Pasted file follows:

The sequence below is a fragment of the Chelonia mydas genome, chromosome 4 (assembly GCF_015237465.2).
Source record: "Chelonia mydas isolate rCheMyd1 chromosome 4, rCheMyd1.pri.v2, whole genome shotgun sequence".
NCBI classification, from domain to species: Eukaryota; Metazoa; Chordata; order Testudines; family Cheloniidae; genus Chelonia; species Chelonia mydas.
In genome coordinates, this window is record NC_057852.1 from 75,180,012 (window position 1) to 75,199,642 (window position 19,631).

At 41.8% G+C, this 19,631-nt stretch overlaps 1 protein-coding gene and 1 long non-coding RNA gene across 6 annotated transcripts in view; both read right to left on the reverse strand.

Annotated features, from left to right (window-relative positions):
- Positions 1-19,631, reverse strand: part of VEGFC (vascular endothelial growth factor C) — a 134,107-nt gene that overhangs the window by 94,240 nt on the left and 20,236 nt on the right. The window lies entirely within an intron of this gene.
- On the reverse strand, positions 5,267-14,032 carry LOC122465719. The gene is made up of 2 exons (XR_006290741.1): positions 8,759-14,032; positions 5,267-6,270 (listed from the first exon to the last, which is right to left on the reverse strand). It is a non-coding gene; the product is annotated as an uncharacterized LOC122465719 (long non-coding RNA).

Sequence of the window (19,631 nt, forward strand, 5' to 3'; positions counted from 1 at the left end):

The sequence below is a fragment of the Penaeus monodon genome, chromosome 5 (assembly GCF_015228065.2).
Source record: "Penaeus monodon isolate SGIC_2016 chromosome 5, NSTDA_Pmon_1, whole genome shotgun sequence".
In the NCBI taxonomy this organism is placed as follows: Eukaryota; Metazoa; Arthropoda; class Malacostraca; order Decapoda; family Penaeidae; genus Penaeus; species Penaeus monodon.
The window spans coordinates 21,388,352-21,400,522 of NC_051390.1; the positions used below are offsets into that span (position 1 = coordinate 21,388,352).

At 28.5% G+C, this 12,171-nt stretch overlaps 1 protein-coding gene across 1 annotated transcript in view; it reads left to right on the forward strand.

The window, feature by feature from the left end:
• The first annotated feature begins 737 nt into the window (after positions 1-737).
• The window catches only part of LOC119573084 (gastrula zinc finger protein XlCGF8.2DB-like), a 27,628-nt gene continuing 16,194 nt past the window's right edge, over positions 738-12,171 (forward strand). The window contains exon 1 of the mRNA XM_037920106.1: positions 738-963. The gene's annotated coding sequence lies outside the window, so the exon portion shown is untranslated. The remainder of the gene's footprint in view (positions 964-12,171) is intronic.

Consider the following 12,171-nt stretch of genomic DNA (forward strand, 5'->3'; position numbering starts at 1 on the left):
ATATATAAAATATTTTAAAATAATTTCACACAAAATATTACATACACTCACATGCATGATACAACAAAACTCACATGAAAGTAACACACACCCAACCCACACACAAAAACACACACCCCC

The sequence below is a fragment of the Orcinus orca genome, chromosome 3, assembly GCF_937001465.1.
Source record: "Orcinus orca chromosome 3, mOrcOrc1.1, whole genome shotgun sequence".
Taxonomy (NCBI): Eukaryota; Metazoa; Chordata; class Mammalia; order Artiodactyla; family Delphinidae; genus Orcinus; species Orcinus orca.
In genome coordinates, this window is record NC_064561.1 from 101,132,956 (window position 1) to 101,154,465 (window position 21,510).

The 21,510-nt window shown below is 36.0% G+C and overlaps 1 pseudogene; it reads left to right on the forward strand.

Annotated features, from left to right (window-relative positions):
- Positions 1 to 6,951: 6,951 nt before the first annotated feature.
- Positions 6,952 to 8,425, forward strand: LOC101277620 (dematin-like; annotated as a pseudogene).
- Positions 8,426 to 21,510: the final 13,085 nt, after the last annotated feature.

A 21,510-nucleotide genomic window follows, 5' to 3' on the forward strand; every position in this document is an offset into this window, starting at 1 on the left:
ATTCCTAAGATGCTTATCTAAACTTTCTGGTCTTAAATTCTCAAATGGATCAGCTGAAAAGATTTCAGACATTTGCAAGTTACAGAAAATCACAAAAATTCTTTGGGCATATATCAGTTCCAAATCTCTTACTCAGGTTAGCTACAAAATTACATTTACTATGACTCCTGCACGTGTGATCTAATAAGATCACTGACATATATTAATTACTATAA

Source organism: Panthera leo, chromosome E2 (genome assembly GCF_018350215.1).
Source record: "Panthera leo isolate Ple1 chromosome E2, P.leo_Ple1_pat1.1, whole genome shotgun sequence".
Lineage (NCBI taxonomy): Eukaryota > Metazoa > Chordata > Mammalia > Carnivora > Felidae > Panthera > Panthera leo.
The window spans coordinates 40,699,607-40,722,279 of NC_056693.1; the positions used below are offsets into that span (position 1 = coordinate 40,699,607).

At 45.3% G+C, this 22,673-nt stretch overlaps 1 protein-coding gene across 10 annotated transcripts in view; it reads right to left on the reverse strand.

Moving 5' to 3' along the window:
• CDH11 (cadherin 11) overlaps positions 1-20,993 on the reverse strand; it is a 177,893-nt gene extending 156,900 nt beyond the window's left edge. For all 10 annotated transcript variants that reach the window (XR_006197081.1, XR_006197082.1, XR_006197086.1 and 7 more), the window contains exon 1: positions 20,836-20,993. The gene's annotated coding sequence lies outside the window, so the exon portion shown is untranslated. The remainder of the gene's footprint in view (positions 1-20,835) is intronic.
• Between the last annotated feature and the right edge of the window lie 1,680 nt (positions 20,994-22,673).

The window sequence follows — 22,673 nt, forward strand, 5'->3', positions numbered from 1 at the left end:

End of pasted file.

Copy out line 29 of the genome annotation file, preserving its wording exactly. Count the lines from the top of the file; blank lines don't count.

A 21,510-nucleotide genomic window follows, 5' to 3' on the forward strand; every position in this document is an offset into this window, starting at 1 on the left: